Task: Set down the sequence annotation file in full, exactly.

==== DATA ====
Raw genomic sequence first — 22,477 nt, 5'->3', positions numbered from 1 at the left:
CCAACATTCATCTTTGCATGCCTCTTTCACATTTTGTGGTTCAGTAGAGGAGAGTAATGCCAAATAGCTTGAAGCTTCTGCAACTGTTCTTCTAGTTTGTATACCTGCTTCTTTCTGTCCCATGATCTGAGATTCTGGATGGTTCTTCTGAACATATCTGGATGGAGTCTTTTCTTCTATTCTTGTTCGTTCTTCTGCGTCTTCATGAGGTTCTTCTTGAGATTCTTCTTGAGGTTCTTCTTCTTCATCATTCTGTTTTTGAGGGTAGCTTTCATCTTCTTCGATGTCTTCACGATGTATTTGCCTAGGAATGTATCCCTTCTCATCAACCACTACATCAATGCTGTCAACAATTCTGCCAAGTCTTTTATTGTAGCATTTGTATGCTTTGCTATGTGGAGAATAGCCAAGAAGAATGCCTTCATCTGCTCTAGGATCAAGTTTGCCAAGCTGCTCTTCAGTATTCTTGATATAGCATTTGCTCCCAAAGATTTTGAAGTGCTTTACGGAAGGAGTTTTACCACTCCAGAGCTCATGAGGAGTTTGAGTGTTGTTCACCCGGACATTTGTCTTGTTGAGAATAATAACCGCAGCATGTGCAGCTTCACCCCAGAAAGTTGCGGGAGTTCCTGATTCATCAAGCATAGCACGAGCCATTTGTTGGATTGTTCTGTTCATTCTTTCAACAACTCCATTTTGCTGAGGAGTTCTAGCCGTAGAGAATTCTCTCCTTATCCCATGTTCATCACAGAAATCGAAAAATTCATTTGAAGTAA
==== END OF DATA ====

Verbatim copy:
Raw genomic sequence first — 22,477 nt, 5'->3', positions numbered from 1 at the left:
CCAACATTCATCTTTGCATGCCTCTTTCACATTTTGTGGTTCAGTAGAGGAGAGTAATGCCAAATAGCTTGAAGCTTCTGCAACTGTTCTTCTAGTTTGTATACCTGCTTCTTTCTGTCCCATGATCTGAGATTCTGGATGGTTCTTCTGAACATATCTGGATGGAGTCTTTTCTTCTATTCTTGTTCGTTCTTCTGCGTCTTCATGAGGTTCTTCTTGAGATTCTTCTTGAGGTTCTTCTTCTTCATCATTCTGTTTTTGAGGGTAGCTTTCATCTTCTTCGATGTCTTCACGATGTATTTGCCTAGGAATGTATCCCTTCTCATCAACCACTACATCAATGCTGTCAACAATTCTGCCAAGTCTTTTATTGTAGCATTTGTATGCTTTGCTATGTGGAGAATAGCCAAGAAGAATGCCTTCATCTGCTCTAGGATCAAGTTTGCCAAGCTGCTCTTCAGTATTCTTGATATAGCATTTGCTCCCAAAGATTTTGAAGTGCTTTACGGAAGGAGTTTTACCACTCCAGAGCTCATGAGGAGTTTGAGTGTTGTTCACCCGGACATTTGTCTTGTTGAGAATAATAACCGCAGCATGTGCAGCTTCACCCCAGAAAGTTGCGGGAGTTCCTGATTCATCAAGCATAGCACGAGCCATTTGTTGGATTGTTCTGTTCATTCTTTCAACAACTCCATTTTGCTGAGGAGTTCTAGCCGTAGAGAATTCTCTCCTTATCCCATGTTCATCACAGAAATCGAAAAATTCATTTGAAGTAA